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Author

Averi Clements

Browsing

Picture this: You get a DM from a white belt woman on Instagram. She introduces herself, says that she’s trying to be more involved in the online BJJ community, and has found inspiration in your posts. It’s a little forward, maybe, but hey, who are you to discourage someone from pursuing friendships in the jiu-jitsu world? 

When you first start jiu-jitsu, every little win feels like a big victory. So, feeling lost and having everyone dominate you on the mats makes moments like passing someone’s guard or landing an almost-submission on an upper belt (even if they were letting you work) feel like monumental achievements. And to be fair, they are tremendous achievements. These moments are markers of your progress, and even though they may look like “just” a sweep or “just” a takedown, they’re the result of the culmination of time, effort, and knowledge that you’ve accumulated over the weeks or months that you’ve been training.

We hear it all the time: “‘No’ is a complete sentence.” In other words, if you don’t want to do something, you don’t need to explain why or defend your decision — simply declining is enough. The premise helps set boundaries in our personal and professional lives, but for some reason, many of us struggle to apply it to life on the mats.

One of the most commonly used phrases in jiu-jitsu is, “Leave your ego at the door.” You don’t need to spend a ton of time on the mats to understand why, either. An overabundance of ego can lead to injuries from refusing to tap. At a minimum, it can lead to intense feelings of discouragement when you don’t achieve the results you want in the gym or at competitions. 

Over the weekend, Elisabeth Clay took home double gold at the 2021 IBJJF No-Gi Pans Championship. First submitting Bridget McEliece to win gold at medium-heavyweight, Clay then moved on to the absolute division and submitted all of her opponents on the way to the finals. She finally won by armbar against Kendall Reusing to win open weight gold, marking her sixth submission in as many matches for the day.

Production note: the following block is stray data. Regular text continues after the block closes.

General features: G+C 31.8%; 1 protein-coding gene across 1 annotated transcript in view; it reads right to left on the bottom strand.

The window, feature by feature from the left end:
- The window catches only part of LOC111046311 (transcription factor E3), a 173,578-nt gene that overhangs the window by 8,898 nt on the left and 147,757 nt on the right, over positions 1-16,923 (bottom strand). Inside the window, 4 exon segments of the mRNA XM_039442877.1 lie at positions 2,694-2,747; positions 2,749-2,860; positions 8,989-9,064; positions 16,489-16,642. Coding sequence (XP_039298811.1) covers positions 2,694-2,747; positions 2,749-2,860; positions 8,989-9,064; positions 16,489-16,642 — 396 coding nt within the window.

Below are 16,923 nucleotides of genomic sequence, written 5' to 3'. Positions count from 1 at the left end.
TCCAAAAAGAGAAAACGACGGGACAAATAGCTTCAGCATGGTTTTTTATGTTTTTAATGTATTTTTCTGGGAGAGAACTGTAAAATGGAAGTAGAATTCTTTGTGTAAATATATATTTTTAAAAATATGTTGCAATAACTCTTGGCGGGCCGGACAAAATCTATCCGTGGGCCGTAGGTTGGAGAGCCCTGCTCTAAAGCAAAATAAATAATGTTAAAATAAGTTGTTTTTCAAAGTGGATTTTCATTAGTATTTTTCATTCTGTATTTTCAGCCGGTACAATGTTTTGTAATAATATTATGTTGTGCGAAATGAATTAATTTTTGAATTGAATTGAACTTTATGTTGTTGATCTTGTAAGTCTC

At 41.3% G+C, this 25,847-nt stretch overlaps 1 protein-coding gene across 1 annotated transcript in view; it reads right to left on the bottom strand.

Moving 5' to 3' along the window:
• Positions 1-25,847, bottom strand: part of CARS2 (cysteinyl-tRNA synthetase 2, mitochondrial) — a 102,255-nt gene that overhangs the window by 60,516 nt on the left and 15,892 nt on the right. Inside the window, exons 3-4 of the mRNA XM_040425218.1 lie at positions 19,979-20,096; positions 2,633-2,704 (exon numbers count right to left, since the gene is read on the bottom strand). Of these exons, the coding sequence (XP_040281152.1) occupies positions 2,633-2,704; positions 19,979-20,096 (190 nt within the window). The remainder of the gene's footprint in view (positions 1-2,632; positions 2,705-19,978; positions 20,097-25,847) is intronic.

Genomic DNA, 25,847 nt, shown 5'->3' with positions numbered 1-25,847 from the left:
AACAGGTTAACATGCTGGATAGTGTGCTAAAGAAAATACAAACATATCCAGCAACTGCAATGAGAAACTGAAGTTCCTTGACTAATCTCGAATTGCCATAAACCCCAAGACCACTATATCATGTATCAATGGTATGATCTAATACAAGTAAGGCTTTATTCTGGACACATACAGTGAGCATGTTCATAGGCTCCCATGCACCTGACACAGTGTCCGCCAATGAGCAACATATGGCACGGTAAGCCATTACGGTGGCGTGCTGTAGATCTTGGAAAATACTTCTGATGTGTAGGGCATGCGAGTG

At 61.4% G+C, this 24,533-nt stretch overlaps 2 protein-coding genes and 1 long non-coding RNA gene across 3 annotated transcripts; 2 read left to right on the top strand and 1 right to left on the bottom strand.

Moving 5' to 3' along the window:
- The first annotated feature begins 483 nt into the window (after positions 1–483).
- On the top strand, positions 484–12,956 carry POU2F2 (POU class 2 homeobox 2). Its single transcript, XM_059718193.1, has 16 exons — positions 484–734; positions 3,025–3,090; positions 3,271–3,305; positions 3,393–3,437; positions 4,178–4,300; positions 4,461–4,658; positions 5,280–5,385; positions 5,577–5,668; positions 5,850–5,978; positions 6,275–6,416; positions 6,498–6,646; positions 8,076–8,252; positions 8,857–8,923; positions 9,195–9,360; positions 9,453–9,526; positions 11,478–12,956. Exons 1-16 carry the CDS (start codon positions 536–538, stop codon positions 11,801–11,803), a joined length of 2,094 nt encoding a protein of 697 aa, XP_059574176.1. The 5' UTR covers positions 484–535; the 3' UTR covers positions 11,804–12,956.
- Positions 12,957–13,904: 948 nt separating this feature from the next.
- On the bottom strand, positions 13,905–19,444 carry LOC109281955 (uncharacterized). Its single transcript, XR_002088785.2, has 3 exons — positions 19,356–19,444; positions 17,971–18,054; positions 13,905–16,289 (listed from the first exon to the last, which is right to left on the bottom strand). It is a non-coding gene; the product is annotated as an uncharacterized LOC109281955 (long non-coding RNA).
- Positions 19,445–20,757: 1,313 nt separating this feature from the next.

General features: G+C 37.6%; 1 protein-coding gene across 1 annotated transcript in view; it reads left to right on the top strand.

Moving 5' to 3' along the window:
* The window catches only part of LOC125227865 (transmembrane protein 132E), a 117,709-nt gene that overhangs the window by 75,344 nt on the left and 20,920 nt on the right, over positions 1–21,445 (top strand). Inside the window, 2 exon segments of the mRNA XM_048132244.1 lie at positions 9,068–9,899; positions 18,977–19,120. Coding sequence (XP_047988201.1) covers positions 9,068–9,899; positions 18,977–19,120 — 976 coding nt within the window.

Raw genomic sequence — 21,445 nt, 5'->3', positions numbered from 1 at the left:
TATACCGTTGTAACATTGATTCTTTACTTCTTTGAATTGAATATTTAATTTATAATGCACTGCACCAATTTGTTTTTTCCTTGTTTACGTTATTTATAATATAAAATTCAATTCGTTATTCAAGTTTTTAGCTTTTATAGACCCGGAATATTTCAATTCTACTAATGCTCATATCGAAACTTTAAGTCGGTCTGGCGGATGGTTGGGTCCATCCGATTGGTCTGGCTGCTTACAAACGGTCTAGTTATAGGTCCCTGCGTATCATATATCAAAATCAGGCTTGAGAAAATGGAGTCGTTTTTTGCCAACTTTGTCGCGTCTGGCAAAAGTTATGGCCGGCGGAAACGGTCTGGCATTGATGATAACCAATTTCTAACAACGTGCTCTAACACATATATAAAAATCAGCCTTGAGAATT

No matter how much you love BJJ, having the occasional “bad” jiu-jitsu class is inevitable. Sometimes, you might feel like it was a bad training session because everyone tapped you, and you tapped no one. Other times, you may have felt like it was impossible to understand the technique being taught like you were a day-one white belt all over again who didn’t know an armbar from a kimura. Maybe you suffered ten minor injuries — just enough to throw you off and make you cranky — or one big injury that will keep you off the mats for a few months. Perhaps you can’t pinpoint what went wrong, and it just felt like you weren’t performing at your best.

Some people sign up for BJJ because they were wrestling or judo champions in high school and want to continue their combat sports careers into adulthood. Others have no martial arts experience at all but are athletic and competitive enough to feel comfortably challenged right from their first class. These people tend to fit right in with the other students, happy to partner up with anyone who looks in their direction and at ease with the idea that they’ll get better eventually, even if they’re struggling at the beginning.